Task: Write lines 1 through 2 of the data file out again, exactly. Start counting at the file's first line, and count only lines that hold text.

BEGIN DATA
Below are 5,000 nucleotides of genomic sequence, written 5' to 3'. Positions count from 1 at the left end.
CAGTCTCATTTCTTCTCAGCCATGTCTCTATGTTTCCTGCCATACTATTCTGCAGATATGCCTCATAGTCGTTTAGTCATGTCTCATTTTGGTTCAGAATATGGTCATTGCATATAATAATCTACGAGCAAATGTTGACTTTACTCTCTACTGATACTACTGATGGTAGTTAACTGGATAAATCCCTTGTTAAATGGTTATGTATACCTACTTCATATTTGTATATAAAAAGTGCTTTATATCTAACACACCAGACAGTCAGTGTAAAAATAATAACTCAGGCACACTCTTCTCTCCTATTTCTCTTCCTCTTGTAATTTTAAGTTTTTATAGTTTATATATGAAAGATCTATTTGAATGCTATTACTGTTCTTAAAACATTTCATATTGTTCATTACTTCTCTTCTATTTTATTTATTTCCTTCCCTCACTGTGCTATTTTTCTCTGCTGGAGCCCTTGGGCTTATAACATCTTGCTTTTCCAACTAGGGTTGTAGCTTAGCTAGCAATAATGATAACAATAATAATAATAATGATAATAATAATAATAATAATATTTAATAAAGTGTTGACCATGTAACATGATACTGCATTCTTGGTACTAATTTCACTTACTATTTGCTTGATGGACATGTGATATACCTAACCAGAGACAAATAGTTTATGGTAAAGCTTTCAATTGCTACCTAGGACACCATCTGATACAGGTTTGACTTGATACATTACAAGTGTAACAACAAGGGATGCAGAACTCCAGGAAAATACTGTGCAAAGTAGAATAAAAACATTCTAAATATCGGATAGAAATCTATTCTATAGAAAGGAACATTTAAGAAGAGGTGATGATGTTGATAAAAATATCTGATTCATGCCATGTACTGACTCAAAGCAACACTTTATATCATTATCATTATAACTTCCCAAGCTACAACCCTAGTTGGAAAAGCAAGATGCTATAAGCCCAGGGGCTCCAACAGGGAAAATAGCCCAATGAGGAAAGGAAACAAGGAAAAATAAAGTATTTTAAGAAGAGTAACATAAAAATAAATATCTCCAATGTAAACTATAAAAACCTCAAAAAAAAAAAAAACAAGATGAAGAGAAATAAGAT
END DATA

Below are 5,000 nucleotides of genomic sequence, written 5' to 3'. Positions count from 1 at the left end.
CAGTCTCATTTCTTCTCAGCCATGTCTCTATGTTTCCTGCCATACTATTCTGCAGATATGCCTCATAGTCGTTTAGTCATGTCTCATTTTGGTTCAGAATATGGTCATTGCATATAATAATCTACGAGCAAATGTTGACTTTACTCTCTACTGATACTACTGATGGTAGTTAACTGGATAAATCCCTTGTTAAATGGTTATGTATACCTACTTCATATTTGTATATAAAAAGTGCTTTATATCTAACACACCAGACAGTCAGTGTAAAAATAATAACTCAGGCACACTCTTCTCTCCTATTTCTCTTCCTCTTGTAATTTTAAGTTTTTATAGTTTATATATGAAAGATCTATTTGAATGCTATTACTGTTCTTAAAACATTTCATATTGTTCATTACTTCTCTTCTATTTTATTTATTTCCTTCCCTCACTGTGCTATTTTTCTCTGCTGGAGCCCTTGGGCTTATAACATCTTGCTTTTCCAACTAGGGTTGTAGCTTAGCTAGCAATAATGATAACAATAATAATAATAATGATAATAATAATAATAATAATATTTAATAAAGTGTTGACCATGTAACATGATACTGCATTCTTGGTACTAATTTCACTTACTATTTGCTTGATGGACATGTGATATACCTAACCAGAGACAAATAGTTTATGGTAAAGCTTTCAATTGCTACCTAGGACACCATCTGATACAGGTTTGACTTGATACATTACAAGTGTAACAACAAGGGATGCAGAACTCCAGGAAAATACTGTGCAAAGTAGAATAAAAACATTCTAAATATCGGATAGAAATCTATTCTATAGAAAGGAACATTTAAGAAGAGGTGATGATGTTGATAAAAATATCTGATTCATGCCATGTACTGACTCAAAGCAACACTTTATATCATTATCATTATAACTTCCCAAGCTACAACCCTAGTTGGAAAAGCAAGATGCTATAAGCCCAGGGGCTCCAACAGGGAAAATAGCCCAATGAGGAAAGGAAACAAGGAAAAATAAAGTATTTTAAGAAGAGTAACATAAAAATAAATATCTCCAATGTAAACTATAAAAACCTCAAAAAAAAAAAAAACAAGATGAAGAGAAATAAGAT